21 new locations for average speed checks in Flanders
Flemish Minister of Mobility, Lydia Peeters (Open Vld), announces 21 new average speed checks along regional roads in Flanders. The average speed checks, representing an investment of 3 million euros for about 55 km of regional roads, are being ordered now and will be installed by autumn 2020.
In addition to the cameras of local authorities, there are now a total of 65 locations in Flanders where an average speed check has been installed.
Minister Peeters also wants to continue answering the many questions from local authorities regarding the enforcement of speed limits. The Minister will, therefore, work out an application procedure together with the Agency for Roads and Traffic (Agentschap Wegen en Verkeer, AWV).
In this procedure, municipalities and cities can put forward locations they have selected for red lights, speed cameras, and average speed checks on regional roads. There was also close consultation with the cities and municipalities before the new average speed checks were planned.
Critical points first
“The involvement of local authorities is crucial when determining the location of an average speed check. They know traffic situations on their territory through and through,” says the Minister. Her predecessor, Ben Weyts (N-VA), was criticized during his term of office because the local authorities had too little say.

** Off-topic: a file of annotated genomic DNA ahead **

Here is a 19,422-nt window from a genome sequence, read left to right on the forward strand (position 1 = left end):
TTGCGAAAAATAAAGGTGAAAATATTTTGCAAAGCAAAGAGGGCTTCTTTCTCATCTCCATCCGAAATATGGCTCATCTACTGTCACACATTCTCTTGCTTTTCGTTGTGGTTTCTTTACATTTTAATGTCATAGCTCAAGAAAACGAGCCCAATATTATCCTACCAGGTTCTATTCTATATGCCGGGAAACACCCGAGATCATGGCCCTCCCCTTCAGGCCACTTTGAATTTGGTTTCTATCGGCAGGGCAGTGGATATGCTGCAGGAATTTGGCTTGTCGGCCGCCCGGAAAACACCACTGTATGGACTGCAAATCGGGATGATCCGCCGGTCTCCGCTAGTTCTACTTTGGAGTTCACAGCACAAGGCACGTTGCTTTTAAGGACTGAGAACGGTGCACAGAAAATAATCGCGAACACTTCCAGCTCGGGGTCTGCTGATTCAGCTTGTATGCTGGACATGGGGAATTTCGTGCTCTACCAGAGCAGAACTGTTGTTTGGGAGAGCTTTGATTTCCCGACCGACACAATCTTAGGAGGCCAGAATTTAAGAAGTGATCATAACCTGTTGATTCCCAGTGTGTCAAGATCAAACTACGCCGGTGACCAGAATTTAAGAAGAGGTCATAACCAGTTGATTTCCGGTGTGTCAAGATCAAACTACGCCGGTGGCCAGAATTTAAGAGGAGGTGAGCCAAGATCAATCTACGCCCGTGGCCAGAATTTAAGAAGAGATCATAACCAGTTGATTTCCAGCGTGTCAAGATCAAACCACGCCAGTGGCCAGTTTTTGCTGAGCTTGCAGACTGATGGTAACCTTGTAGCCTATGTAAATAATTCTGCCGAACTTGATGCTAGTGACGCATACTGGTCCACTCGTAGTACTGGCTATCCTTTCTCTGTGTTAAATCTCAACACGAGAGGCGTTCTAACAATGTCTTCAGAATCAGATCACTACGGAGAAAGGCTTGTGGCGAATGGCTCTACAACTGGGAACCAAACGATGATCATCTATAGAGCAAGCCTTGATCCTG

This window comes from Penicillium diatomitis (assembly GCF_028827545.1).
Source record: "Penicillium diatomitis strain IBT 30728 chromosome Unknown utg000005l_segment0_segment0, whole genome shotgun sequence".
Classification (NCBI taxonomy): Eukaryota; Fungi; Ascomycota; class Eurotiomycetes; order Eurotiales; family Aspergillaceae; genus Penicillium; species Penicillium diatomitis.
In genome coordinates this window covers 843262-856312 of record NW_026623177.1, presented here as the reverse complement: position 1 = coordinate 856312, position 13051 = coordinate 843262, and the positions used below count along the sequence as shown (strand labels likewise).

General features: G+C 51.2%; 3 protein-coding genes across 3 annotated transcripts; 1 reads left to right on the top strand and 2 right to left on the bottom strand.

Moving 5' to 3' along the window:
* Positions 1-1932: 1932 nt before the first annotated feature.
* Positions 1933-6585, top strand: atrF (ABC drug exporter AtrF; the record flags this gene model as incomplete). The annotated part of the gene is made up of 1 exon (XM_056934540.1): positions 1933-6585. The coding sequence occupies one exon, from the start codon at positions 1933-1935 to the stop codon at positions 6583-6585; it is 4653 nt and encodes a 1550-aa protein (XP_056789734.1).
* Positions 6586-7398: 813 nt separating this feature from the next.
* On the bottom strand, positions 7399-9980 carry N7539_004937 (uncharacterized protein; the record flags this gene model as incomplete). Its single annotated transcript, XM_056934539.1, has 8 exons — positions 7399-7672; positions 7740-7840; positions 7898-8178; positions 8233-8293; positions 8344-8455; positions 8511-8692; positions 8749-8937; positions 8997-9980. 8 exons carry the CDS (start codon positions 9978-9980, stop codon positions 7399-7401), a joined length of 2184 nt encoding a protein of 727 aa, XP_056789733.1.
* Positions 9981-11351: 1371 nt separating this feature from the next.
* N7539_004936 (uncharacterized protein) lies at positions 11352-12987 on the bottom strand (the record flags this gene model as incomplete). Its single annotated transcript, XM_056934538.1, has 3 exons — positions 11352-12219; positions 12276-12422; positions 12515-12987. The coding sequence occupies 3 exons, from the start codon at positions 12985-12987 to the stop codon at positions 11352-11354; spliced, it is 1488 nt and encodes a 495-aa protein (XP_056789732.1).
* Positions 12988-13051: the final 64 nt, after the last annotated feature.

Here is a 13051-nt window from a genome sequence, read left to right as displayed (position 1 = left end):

The province of Limburg will have the controls at seven new locations, West and East Flanders at six, and Antwerp at two. “The exact location of an average speed check will be determined on the basis of the most recent accident data and the driven speeds. In this way, road sections where excessive speed is a problem are tackled first,” says Peeters.
Up to some 150 checkpoints
The Flemish regional roads and highways already have 65 locations where average speed checks are active, together accounting for 160 kilometers of checks. “The installation is currently in progress at 63 other locations,” says spokesperson Veva Daniels of the Agency for Roads and Traffic in Het Nieuwsblad.
“This can range from the first pole that has just been installed, to places where everything seems to be in order but needs to have a final check,” she adds.
According to traffic institute, Vias, those checks for longer distances are more efficient than speed cameras to make people respect the speed over a longer distance. “That’s where drivers slow down for a while and then accelerate again.”
The most recent figures reported by Vias show that these checks also provide a higher level of road safety than speed cameras. Fixed speed cameras reduce the total number of injury accidents by 20%, while average speed checks show a decrease of 30%. The number of serious accidents even drops by 56%.
“We are sticking to vision zero: zero traffic deaths by 2050, says Minister Peeters. “Traffic enforcement and control play an essential role in preventing accidents. The more than 3 million identified traffic violations per year show that enforcement remains necessary.
Communication and raising awareness remain crucial but are not always convincing enough for stubborn offenders. Average speed checks need to get those speeding offenders on the right track.”
Minister Peeters also states that the traffic fines from average speed checks on regional roads are returned to the Flemish Road Safety Fund. “These funds will be used to finance initiatives that increase road safety.”